Luckily, I was presented with an opportunity more suited to what I want out of this life, and in my 4 years at my new company, I have yet to have a day where I dreaded going to work the next morning.  Could I probably work elsewhere and make more money? Yes. Would I have to sell my soul to do it? Maybe. But I make a pretty good living in this role as it is, and as I’ve gotten older, I’ve come to find more truth in this statement:

The more you work, the more you realize it’s not just about your salary.

I wish you luck in your current and/or future job searches, and for you veterans, please share: what is one thing you find more important than salary in a job? How do you go about comparing job offers?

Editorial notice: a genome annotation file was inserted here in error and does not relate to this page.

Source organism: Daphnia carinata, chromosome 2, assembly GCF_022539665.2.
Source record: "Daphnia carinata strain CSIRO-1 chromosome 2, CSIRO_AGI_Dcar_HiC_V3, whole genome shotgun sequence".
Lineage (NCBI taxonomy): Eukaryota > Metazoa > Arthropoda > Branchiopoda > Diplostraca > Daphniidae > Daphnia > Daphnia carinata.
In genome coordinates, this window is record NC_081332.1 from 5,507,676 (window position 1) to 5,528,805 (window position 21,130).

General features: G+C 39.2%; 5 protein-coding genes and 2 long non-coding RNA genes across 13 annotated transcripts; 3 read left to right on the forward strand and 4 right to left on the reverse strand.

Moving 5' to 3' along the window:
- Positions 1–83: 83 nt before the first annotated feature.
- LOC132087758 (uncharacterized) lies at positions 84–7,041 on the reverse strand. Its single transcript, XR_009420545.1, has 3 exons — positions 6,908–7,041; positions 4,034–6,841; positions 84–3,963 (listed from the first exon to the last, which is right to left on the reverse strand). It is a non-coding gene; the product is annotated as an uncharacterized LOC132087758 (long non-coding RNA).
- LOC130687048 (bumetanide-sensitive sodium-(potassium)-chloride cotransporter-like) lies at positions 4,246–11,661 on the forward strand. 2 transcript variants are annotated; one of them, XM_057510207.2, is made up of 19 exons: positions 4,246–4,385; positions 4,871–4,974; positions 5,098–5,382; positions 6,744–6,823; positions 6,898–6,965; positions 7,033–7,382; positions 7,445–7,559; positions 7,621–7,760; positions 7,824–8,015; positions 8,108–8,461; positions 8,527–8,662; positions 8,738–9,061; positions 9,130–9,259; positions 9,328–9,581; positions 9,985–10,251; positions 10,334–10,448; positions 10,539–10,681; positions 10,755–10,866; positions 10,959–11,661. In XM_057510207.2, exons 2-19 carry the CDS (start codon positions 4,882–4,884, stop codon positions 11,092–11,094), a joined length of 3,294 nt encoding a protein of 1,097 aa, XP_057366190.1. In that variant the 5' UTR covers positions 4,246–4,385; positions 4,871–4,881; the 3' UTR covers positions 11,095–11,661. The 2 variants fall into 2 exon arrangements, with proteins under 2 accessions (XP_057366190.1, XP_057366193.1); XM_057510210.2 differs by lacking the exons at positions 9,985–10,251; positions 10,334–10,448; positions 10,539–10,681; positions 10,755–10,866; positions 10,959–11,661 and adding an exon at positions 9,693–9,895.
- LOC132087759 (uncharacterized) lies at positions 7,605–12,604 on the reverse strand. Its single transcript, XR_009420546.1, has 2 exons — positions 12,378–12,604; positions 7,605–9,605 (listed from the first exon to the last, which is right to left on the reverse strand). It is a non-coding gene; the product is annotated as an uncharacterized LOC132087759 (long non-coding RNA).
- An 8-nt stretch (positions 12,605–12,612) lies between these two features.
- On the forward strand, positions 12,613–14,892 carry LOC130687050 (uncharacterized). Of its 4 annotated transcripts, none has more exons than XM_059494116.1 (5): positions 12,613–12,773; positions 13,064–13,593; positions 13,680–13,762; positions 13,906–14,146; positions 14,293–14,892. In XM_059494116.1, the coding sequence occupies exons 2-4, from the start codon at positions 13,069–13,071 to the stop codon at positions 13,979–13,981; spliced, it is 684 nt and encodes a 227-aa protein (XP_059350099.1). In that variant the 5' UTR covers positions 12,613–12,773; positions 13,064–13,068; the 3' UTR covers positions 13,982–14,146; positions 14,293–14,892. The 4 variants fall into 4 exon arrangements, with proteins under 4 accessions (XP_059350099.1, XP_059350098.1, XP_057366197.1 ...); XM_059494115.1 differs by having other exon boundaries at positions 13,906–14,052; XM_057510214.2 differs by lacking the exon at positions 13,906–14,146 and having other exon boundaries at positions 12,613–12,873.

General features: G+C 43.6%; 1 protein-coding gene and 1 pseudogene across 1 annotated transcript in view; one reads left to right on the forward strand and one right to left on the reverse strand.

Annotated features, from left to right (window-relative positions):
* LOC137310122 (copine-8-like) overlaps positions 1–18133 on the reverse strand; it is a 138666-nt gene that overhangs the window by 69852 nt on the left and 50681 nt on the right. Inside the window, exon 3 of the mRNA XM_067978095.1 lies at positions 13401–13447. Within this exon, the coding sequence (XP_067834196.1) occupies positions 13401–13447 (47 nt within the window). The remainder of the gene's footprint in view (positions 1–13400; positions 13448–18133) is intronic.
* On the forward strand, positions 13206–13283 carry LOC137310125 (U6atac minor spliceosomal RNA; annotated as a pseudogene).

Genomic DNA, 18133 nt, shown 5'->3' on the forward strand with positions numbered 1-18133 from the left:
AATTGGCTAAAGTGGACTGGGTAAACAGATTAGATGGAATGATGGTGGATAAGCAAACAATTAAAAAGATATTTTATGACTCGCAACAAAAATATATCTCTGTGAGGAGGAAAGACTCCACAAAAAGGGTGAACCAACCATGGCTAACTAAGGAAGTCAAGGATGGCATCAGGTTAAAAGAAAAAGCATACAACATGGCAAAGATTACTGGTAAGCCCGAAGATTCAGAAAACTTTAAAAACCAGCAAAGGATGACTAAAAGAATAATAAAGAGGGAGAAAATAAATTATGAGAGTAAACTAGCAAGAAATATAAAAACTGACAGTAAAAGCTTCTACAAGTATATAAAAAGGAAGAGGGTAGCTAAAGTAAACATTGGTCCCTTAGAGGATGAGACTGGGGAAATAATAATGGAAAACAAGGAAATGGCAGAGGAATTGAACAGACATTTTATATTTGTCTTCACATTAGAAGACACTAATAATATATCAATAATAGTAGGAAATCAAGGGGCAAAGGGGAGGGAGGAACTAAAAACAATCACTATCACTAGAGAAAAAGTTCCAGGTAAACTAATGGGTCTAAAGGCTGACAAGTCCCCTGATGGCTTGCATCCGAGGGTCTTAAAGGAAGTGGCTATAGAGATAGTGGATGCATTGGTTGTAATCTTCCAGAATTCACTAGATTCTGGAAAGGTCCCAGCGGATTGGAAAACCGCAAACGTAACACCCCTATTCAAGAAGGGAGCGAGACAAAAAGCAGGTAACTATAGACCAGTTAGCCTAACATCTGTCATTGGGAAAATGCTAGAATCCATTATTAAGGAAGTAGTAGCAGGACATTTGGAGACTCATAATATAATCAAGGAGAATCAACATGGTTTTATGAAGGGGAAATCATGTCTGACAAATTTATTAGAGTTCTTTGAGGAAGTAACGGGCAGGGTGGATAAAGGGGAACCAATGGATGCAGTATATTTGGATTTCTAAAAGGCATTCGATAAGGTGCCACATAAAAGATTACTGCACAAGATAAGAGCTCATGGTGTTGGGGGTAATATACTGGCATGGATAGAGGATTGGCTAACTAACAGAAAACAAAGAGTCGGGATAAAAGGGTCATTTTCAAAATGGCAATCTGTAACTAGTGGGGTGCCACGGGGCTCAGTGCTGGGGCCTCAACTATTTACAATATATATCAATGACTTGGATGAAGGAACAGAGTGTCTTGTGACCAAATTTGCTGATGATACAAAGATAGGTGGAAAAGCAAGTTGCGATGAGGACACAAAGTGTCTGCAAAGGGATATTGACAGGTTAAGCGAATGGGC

This post originally appeared on Britt and the Benjamins.

2 thoughts on “8 Factors to Consider When Comparing Job Offers”

  1. I am glad you included company culture! I think this is an often-overlooked but vital area of a job. If you are dedicating 40+ hours of your time with a set of people in a certain situation, it is worth it to find a place that is conducive to your work style/personality and that is healthy and supportive!

    ~Mrs. Adventure Rich

    1. Britt, the author of this post, nailed it! I completely agree: workplace culture is so important. I think people view it as a ‘soft’ concern but you’re right. You spend a ton of time there- you should love it!